The Jewish Chronicle - - JUDAISM -

“Isaac loved Esau be­cause the hunt was in his mouth and Re­becca loved Ja­cob” Gen­e­sis 25:28

DOES THE To­rah sug­gest that some­how Isaac and Re­becca had a hand in the ten­sion be­tween their chil­dren? How could Isaac get it so wrong that he favoured the vil­lain of the piece?

While Esau’s hunt­ing prow­ess is given as jus­ti­fi­ca­tion for Isaac’s love, no rea­son is given when we are told that Re­becca loved Ja­cob.

The 12th-cen­tury com­men­ta­tor Radak says that, of course, Isaac loved goody-goody Ja­cob. Quite lit­er­ally, that went with­out say­ing. The To­rah’s fo­cus is Isaac’s sur­pris­ing love of Esau and re­luc­tance to write his son off.

While Esau is vil­i­fied by tra­di­tion as a way­ward child, he none­the­less found an av­enue which made his fa­ther proud, hon­our­ing him by bring­ing the de­lights of the hunt.

By con­trast, Re­becca’s love for Ja­cob is un­qual­i­fied. She had ev­ery rea­son to love him, and none not to. This was bol­stered by the prophecy that God had given her dur­ing preg­nancy that the el­der would even­tu­ally serve the younger. Isaac rep­re­sents hope in the lead­er­ship qual­i­ties he per­ceives. Re­becca rep­re­sents faith in the lead­er­ship she an­tic­i­pates.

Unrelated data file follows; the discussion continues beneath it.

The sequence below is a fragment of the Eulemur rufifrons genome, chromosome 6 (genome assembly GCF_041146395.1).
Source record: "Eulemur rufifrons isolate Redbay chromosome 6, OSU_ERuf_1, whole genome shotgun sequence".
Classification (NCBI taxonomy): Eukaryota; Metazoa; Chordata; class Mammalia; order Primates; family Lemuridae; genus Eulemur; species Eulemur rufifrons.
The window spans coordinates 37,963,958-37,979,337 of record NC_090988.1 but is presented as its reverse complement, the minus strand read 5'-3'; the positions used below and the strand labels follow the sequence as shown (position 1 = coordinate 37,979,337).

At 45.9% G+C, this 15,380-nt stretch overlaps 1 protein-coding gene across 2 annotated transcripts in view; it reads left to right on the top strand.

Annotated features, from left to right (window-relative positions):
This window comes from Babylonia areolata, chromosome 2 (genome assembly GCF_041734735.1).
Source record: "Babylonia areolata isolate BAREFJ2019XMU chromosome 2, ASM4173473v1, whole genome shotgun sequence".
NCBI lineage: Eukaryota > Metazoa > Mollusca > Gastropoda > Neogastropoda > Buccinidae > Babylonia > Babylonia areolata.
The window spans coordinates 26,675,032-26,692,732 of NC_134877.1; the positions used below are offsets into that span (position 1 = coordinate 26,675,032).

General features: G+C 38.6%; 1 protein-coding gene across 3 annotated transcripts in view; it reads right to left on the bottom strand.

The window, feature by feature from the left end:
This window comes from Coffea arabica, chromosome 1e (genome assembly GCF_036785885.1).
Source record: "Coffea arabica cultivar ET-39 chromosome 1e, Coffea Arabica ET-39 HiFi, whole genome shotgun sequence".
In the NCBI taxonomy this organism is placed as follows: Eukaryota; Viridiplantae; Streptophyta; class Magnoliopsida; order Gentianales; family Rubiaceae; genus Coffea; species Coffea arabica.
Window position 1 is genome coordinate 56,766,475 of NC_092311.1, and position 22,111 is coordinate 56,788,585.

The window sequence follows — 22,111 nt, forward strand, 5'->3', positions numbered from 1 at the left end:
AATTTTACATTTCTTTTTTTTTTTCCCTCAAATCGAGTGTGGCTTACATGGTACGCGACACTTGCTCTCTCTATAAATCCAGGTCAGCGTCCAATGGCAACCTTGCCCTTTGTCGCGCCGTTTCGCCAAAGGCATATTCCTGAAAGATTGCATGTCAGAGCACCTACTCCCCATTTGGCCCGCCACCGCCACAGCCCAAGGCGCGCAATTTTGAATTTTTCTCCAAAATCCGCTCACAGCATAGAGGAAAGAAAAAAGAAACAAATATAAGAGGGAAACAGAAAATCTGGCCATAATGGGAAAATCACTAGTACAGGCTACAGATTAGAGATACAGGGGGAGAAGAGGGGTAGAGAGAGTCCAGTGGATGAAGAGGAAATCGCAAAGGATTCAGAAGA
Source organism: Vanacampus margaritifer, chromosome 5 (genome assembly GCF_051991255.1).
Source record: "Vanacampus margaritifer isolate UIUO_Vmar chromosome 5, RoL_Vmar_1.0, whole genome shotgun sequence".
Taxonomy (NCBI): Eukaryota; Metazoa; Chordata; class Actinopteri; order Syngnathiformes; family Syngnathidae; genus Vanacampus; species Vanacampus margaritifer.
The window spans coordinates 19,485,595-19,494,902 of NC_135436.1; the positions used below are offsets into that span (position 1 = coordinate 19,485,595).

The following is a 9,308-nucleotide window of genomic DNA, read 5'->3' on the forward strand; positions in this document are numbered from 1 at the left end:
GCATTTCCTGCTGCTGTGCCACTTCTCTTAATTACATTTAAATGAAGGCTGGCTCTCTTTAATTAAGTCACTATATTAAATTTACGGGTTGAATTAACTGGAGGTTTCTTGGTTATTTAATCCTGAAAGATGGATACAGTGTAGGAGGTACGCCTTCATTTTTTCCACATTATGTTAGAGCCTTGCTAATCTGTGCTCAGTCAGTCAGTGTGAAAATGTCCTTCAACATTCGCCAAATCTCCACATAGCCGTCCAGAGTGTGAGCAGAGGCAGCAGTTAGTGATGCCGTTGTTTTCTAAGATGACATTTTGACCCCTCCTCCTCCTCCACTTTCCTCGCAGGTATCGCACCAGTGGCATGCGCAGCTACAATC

On close read­ing “Isaac loved Esau” (in the past tense) con­trasts with the He­brew “Re­becca loves Ja­cob” (in the present). Isaac’s imag­i­na­tion that lead­er­ship was syn­ony­mous with force and gloss­ing over Esau’s de­fi­cien­cies elicited love that ex­isted but elapsed. Re­becca’s love, rooted in her faith in Ja­cob’s noble qual­i­ties, is a love which ex­ists and en­dures.

Our To­rah gives us pa­tri­archs and ma­tri­archs who are real peo­ple with real hopes, faults and flaws. If our bib­li­cal fore­bears were only all good or all evil, they would be like Goldilocks’ three bears — fairy-tale char­ac­ters with noth­ing much to teach.

We should look for the pos­i­tive in peo­ple but not blind our­selves to their flaws. Though love can’t nec­es­sar­ily be ex­plained, from Re­becca we learn that when our love is a love of virtue, that love lives on.

We might know that we love our fam­ily so much, it goes with­out say­ing. Radak’s com­men­tary is an ex­pla­na­tion but not an af­fir­ma­tion. If we love them, we should tell them, even so.


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